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Monica Jeffries v. Gaylord Entertainment

March 26, 2013

MONICA JEFFRIES
v.
GAYLORD ENTERTAINMENT, ET AL.
DEFENDANTS.



The opinion of the court was delivered by: Peter J. Messitte United States District Judge

MEMORANDUM OPINION

The Court once again revisits the suit of pro se Plaintiff Monica Jeffries against her former employer, Gaylord Entertainment and Gaylord National Resort and Convention Center (hereinafter, "Gaylord") for violations of the Americans with Disabilities Act, 42 U.S.C. § 1201 et seq. ("ADA"). Jeffries claims that Gaylord failed to provide reasonable accommodations for disabilities related to her breast cancer diagnosis and subsequent treatment, then terminated her in retaliation for complaining about Gaylord's failure to provide the requested accommodations.*fn1

This Court previously dismissed Jeffries' claims for hostile work environment based on sex and disability. See Jeffries v. Gaylord National Resort and Convention Center, et al., 2011 WL 3158602, at *2 (D. Md. July 22, 2011). Pending before the Court are the following motions:

* Jeffries' "Motion to Proceed with Summary Judgment Count One of Two Response to Plaintiffs Second Request for Production of Documents Regarding ADA Parking (Reasonable Accommodation)" (Paper No. 92);

* Defendants' Motion for Summary Judgment (Paper No. 98);

* Jeffries' "Motion for Summary Judgment Surreply, Memorandum, Points and Authorities" (Paper No. 103);

* Defendants' Motion to Strike Plaintiff's Motion for Summary Judgment, Surreply, Memorandum, Points and Authorities or, in the Alternative, Reply to Plaintiff's Opposition to Defendants' Motion for Summary Judgment (Paper No. 107); and

* Jeffries' "Motion to File Additional Briefings Per Plaintiff, Per this Court Order" (Paper No. 110).

For the reasons that follow, the Court DENIES Jeffries' Motionsfor Summary Judgment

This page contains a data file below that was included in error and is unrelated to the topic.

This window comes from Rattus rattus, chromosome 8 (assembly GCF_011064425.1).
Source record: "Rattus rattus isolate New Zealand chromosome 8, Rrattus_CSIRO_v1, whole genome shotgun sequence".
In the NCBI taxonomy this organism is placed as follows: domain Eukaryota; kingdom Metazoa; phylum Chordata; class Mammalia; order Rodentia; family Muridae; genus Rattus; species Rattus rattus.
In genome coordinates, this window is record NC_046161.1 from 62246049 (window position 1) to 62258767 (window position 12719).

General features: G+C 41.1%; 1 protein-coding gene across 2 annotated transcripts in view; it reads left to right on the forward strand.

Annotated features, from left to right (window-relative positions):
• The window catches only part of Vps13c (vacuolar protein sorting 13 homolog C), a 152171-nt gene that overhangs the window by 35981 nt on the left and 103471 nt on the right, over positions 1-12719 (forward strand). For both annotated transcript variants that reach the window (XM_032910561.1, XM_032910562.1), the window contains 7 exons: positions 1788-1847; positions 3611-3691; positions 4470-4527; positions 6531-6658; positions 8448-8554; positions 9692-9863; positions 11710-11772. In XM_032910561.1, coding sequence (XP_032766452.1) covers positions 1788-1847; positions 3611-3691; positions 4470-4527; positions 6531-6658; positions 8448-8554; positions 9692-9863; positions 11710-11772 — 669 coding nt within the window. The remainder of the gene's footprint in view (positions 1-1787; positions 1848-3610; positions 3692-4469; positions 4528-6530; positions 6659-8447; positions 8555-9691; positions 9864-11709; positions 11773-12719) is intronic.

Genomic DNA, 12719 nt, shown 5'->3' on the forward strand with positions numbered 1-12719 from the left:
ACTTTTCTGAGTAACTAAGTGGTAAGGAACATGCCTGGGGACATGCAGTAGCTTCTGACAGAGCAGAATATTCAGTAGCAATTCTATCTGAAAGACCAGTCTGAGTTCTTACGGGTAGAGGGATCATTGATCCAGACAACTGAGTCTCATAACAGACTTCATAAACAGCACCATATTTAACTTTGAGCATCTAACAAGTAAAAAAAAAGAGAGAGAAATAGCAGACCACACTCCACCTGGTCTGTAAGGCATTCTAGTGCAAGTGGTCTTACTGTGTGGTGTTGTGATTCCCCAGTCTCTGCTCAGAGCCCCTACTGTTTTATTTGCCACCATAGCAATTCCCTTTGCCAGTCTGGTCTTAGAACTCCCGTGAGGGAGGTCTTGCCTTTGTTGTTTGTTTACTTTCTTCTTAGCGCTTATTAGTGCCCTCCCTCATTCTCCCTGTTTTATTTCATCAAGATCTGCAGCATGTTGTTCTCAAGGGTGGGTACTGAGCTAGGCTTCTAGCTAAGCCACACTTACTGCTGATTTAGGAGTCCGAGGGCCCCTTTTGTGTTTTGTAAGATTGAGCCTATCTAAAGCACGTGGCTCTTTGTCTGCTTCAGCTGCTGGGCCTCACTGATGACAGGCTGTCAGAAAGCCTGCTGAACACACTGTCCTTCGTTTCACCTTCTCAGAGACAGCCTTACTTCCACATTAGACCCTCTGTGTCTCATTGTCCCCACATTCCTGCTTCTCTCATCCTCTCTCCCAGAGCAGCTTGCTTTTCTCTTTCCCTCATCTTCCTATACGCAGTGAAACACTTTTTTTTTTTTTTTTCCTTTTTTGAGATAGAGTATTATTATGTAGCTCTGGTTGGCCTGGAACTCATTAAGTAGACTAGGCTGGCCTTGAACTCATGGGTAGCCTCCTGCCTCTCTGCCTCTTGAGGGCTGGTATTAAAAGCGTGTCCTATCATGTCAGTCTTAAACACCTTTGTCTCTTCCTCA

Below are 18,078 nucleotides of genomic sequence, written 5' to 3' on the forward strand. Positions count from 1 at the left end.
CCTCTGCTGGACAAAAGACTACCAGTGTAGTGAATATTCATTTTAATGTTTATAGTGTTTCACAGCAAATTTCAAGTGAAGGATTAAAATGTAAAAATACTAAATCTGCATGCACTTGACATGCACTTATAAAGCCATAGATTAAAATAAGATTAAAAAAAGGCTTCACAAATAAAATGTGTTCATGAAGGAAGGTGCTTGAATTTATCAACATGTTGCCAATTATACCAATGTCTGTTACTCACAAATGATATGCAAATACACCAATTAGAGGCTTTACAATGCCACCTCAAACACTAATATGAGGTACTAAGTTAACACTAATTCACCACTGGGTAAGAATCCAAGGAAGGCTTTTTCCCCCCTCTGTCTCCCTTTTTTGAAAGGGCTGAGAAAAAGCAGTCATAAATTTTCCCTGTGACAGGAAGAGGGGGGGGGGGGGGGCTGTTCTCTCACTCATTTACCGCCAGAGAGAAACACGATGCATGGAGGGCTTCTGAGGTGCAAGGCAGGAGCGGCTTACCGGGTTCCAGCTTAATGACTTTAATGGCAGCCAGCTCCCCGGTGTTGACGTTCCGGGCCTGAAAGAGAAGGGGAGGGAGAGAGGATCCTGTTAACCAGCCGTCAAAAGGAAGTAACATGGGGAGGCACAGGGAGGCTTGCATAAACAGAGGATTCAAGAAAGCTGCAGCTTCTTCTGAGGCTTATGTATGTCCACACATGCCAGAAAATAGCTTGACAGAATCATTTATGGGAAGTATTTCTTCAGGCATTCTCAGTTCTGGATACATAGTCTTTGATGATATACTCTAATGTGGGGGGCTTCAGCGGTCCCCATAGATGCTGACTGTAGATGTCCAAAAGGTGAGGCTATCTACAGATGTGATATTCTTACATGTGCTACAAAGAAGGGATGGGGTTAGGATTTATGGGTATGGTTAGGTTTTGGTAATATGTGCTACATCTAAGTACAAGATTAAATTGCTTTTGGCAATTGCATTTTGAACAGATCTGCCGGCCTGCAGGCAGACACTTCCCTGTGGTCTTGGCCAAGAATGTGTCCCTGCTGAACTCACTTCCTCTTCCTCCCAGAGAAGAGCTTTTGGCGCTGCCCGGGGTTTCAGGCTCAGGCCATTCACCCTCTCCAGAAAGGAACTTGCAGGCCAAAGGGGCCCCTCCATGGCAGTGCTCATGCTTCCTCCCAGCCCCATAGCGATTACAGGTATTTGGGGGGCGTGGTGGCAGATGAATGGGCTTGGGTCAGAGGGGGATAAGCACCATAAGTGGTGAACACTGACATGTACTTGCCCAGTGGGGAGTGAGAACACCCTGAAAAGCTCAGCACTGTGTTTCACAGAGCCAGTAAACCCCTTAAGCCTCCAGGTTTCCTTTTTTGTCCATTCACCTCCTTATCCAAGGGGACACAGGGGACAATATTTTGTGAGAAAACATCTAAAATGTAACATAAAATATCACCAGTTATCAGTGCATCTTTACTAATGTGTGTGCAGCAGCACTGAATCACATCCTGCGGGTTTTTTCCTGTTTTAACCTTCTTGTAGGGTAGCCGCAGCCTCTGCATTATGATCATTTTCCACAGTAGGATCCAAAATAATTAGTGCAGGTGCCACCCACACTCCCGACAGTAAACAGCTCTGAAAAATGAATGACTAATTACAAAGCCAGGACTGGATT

(Paper Nos. 92 and 103), her Motion to File Additional Briefings (Paper Nos. 110), and Gaylord's Motion to Strike (Paper No. 107), and GRANTS Gaylord's Motion for Summary Judgment (Paper No. 98).

I.

Jeffries began her employment as a "turndown attendant" at Gaylord, a hotel and convention center located in Prince George's County, in March 2008. Her job was to prepare rooms for guests before they retire for the evening, which included replenishing linens, emptying trash, vacuuming the floors, and providing various amenities. Turndown attendants work one of two shifts: an evening shift that runs from 3:00 p.m. to 11:00 p.m., or an overnight shift that runs from 11:00 p.m. to 7:00 a.m. Jeffries began working the evening shift, but switched to the overnight shift on April 22, 2008.

Although it is not entirely clear from the record when the diagnosis occurred, Jeffries was at some point diagnosed with breast cancer requiring chemotherapy, so she took personal leave after approximately two months of employment at Gaylord. Although she was only eligible for sixty days of leave, Gaylord authorized her to be on leave for several months, from May 8, 2008 until October 8, 2008.*fn2

On October 2, 2008, Jeffries resumed her work as a turndown attendant and asked her supervisor for access to a handicap-accessible parking space. Gaylord's policy is that an employee who requests a parking space as an accommodation "must produce sufficient medical information to make a reasonable accommodation decision for a parking pass." In accordance with that policy, the supervisor asked Jeffries to explain why she needed a handicap-accessible parking space, to which Jeffries replied "well, I don't have to disclose that." Jeffries then renewed her request for a pass to park in a handicap-accessible parking space. A Gaylord representative again requested documentation of her medical need for a pass, and in response, Jeffries delivered a ...


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